• This is very interesting to me, Matthew. I do agree with you and many others here that there are “break throughs” in the first years of asana practice; physical and emotional breakthroughs. I don’t necessarily think gentle is the new advanced, though. I believe that practice is and must always be completely personal. If it’s not personal, it’s not your practice. So for some being more gentle is advancing or “deepening.” For others, like me, I decided to work in a more gentle way after about 4 years of doing very strong asana work. I began to incorporate mindfulness/awareness into my movement and it was still vigorous but no longer aggressive in any way, and did not include what Suzuki Roshi calls, “gaining notions.” Now that I am 61 and for the last 4-5 years I have found that I need to use more physical exertion and intensity to keep my body from getting injured. This is now the time for me to work harder, use my muscles more in order to keep my body together, aligned and healthy. This was a surprise to discover but it has been a good thing for me. In the meantime, of course, there is meditation. Sitting meditation or zazen, shikantanza which means just sitting. And in this process, one also experiences many breakthroughs, emotional and physical. This will also start to be less intense as old wounds arise and pass and the meditation purifies one, from just sitting with it all. It is all practice. I think deeper is not a word that is helping us these days, in terms of practice. I like how Roshi Joan Halifax use the word “capacity.” One’s capacity for whatever you are practicing grows – whether it is chadarunga or savasana or compassion or an integration of all three, etc. Just my two cents.

    • Cyndi Lee- Not sure what you mean by “more physical exertion and intensity.” Are you suggesting that 61 year old’s like yourself are going to benefit from trying to keep up with all the 20 somethings who are racing through their vinyasa and struggling to do more intricate arm balances? I’m betting not. I came up with “Gentle is the New Advanced” to push back on the notion that “advanced” means more difficult asana, not as a prescription for other peoples practice. Speaking of semantics, I do question whether people need to “work harder” in order to keep their bodies together. Work, yes. Harder, not so much. I have observed that “working hard” when it comes to our bodies seems to cause more injuries than it prevents. I agree that the word “deeper” is not so useful. I like “capacity” very much too. Cheers.

  • Personally “working harder” means something different to me today than years ago. I have more understanding of when/where working hard promotes strength and stability in my body, and how to do it with nuance. The more I learn about my body, the more I benefit from hard work. So Cyndi’s story resonates much more with me than “gentle is the new advanced.” But hard work does not equal comparison with others or difficult asanas.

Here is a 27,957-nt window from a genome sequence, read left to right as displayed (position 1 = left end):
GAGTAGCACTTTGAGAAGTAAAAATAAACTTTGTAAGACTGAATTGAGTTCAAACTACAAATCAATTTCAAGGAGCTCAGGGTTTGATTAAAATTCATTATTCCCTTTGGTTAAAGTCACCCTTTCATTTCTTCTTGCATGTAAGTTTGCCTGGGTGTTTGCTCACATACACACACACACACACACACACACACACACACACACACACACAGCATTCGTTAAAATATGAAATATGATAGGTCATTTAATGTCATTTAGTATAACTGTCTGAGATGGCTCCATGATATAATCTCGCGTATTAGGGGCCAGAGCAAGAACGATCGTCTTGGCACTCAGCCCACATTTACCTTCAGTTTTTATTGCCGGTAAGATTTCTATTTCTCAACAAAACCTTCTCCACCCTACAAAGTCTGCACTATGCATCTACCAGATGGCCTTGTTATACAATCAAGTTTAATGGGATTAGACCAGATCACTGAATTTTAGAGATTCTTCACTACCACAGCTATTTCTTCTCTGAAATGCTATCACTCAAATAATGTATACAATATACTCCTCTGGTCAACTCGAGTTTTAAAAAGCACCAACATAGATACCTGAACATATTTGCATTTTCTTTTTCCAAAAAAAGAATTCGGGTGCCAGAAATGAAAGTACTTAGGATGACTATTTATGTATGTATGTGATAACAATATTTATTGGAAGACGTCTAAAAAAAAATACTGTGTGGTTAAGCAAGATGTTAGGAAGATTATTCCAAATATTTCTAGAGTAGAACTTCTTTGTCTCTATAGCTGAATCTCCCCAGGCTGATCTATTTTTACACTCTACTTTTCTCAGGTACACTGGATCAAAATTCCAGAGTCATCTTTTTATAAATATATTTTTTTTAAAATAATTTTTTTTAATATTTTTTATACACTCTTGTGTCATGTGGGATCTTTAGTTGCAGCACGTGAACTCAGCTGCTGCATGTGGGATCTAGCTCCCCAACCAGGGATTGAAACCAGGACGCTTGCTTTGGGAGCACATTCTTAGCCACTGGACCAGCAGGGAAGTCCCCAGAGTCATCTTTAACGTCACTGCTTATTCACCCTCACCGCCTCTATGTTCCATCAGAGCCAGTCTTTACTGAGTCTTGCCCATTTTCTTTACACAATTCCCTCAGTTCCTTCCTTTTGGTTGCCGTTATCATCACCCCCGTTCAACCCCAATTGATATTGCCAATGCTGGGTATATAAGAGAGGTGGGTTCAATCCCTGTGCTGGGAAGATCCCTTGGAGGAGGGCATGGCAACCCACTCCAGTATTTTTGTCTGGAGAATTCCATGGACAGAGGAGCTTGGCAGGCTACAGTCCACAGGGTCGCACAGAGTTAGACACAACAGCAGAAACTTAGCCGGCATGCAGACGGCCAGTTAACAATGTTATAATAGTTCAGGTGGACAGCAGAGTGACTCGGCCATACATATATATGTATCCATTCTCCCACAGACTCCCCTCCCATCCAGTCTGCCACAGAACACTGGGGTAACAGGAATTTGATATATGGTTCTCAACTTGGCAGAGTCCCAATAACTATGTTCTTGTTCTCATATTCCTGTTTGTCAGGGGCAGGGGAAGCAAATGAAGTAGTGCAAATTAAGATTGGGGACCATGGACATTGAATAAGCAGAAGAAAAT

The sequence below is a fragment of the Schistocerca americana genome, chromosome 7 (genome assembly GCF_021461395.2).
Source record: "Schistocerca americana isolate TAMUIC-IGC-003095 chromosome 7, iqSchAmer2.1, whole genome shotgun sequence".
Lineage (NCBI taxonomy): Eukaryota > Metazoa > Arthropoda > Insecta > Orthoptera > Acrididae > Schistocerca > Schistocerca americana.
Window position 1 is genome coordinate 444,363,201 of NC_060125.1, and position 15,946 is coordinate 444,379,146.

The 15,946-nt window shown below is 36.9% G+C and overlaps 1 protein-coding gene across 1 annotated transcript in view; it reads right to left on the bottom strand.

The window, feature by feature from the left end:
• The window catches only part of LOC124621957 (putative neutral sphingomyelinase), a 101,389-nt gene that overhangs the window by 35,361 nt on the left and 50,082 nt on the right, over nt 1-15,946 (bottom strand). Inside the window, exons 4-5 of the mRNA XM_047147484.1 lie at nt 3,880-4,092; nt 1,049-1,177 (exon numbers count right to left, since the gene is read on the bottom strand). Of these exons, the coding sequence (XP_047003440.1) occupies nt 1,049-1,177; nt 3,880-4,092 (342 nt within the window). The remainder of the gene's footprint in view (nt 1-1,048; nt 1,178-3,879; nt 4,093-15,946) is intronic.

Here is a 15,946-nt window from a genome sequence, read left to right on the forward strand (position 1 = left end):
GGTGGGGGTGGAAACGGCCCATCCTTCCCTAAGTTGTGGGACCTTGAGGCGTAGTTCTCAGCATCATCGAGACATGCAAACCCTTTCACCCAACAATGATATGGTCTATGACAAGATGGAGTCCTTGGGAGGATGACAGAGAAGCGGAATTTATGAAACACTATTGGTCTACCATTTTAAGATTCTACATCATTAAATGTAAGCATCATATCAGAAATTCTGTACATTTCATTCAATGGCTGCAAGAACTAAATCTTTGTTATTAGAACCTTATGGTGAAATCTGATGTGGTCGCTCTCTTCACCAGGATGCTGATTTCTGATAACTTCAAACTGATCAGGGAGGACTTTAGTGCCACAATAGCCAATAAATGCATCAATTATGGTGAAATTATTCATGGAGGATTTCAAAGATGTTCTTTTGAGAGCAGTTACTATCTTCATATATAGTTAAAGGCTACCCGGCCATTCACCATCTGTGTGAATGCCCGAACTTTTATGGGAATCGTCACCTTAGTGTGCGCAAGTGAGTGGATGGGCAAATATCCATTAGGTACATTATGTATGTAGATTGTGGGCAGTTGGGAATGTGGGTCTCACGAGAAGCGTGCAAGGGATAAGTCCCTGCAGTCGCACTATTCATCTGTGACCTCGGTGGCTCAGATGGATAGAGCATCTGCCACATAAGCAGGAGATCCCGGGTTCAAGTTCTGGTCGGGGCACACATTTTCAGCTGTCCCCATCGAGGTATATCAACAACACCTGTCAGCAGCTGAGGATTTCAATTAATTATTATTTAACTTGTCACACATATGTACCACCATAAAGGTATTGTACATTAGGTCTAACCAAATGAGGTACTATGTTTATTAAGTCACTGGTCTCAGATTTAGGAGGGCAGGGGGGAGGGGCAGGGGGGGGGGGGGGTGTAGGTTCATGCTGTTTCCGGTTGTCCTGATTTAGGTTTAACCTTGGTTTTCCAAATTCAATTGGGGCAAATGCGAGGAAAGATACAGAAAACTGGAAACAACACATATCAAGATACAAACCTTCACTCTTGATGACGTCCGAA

“Going deeper” also has a different meaning for me than in the past. Before I might have equated deeper with contortion. Now it’s more about refinement of foundational strength and alignment. Which occasionally makes flexibility more accessible than in the past, almost as a side effect, because my approach is different.

    Original post raises many good points but two things don’t fit for me. “Chasing a fading pleasure” – chasing comparisons might often be more accurate. Comparison with the past or with others can be more about “shoulds”, guilt or striving than pleasure per se, although maybe frustration that pain has encroached on pleasure. Love this quite from Cyndi: “If it’s not personal, it’s not your practice.” That can be a slow lesson, especially if yoga becomes part of one’s identity.

    Second, I don’t really see the 3-5 years timeline. To me it’s less linear. The body is always changing – nothing magical happens after 5 years where the dynamics of injury, discomfort, mindfulness and change cease to apply.

  • Matt,
    I think you should follow this thread. You are on to something and you said it succinctly.

    As a teacher who taught a strong physical practice I felt beholden to continue to deliver that practice in exciting ways. People become bored, they reached a plateau, they wanted the wow factor. I became bored myself and began teaching what appealed to me; a more subtle practice; a call to more refined awareness. It took me away from the masses and there were plenty of other teachers and studios to fill the gap. So I had a smaller student base.

    But as the once new yoga population is now shifting toward post middle age there are new opportunities to engage many yoga students in a place of relevant understanding.

    A yoga student goes through a process where maximizing physical prowess is appropriate to the initial understanding of the practice. That practice may shift from boredom or injury or curiousity. But I think this is the fire called Tapas. You know, it’s that urge, action, resolution wave we’re all riding.